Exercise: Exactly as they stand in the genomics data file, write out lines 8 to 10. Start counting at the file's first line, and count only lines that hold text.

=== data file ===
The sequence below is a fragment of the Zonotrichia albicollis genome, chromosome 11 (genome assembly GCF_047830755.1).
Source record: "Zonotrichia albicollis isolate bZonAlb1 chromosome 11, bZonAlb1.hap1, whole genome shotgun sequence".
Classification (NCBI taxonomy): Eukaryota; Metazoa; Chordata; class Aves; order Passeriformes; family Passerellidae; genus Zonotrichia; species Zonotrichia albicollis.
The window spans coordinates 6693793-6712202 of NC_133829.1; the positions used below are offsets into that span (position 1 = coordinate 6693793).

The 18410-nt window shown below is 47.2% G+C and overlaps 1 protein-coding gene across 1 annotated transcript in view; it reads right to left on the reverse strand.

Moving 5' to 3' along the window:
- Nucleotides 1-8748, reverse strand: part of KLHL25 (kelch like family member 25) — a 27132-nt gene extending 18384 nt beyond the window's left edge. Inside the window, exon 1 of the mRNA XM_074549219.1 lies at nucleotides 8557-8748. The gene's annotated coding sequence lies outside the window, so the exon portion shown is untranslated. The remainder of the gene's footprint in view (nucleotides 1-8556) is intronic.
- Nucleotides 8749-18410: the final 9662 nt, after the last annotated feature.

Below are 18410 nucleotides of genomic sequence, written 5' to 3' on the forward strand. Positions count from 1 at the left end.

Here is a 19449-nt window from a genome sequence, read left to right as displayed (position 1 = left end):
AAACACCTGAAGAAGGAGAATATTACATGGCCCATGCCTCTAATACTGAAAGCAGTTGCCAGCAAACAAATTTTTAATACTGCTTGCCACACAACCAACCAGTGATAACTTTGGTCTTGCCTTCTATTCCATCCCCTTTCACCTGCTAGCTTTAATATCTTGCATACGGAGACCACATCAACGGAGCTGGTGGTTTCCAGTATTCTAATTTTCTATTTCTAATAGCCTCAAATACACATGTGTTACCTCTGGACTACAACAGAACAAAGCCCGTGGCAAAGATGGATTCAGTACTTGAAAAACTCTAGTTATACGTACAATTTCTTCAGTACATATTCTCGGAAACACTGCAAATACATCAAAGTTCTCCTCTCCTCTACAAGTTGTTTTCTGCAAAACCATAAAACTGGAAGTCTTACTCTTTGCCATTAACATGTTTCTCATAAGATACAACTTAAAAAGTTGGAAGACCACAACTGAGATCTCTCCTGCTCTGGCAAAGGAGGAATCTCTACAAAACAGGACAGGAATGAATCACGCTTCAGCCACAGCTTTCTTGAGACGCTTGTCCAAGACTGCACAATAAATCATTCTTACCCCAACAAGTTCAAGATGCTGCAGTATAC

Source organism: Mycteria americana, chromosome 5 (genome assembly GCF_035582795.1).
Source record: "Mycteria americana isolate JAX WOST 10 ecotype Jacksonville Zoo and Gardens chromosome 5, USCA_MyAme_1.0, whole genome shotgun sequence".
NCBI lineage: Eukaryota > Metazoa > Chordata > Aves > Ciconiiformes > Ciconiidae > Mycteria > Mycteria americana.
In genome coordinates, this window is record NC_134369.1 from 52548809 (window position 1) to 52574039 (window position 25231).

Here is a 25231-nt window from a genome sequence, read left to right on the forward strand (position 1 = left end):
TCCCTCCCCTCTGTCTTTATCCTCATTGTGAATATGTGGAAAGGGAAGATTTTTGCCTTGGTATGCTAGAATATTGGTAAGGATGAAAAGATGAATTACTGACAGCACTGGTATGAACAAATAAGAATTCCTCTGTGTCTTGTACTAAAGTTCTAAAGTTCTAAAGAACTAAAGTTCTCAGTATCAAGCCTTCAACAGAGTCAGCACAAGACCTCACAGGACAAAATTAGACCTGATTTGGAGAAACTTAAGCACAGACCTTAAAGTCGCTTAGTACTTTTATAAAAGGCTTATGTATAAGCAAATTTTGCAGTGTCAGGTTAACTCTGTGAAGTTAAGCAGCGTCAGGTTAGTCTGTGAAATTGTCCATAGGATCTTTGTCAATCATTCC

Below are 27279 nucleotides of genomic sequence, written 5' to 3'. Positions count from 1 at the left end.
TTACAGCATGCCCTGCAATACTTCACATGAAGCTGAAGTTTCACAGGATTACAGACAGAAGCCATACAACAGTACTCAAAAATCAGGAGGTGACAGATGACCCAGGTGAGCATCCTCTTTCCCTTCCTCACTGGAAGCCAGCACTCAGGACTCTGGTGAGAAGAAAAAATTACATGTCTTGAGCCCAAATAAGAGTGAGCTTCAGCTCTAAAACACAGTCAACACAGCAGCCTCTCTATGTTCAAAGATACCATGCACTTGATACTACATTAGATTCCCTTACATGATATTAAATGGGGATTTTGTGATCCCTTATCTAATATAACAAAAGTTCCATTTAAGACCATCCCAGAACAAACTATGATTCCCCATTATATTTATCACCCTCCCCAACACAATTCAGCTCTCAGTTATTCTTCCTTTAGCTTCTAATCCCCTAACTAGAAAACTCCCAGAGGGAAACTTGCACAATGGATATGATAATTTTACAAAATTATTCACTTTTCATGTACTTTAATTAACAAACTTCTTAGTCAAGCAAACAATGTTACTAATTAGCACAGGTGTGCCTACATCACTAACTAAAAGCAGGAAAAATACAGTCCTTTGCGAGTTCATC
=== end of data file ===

- Nucleotides 8749-18410: the final 9662 nt, after the last annotated feature.

Below are 18410 nucleotides of genomic sequence, written 5' to 3' on the forward strand. Positions count from 1 at the left end.

Here is a 19449-nt window from a genome sequence, read left to right as displayed (position 1 = left end):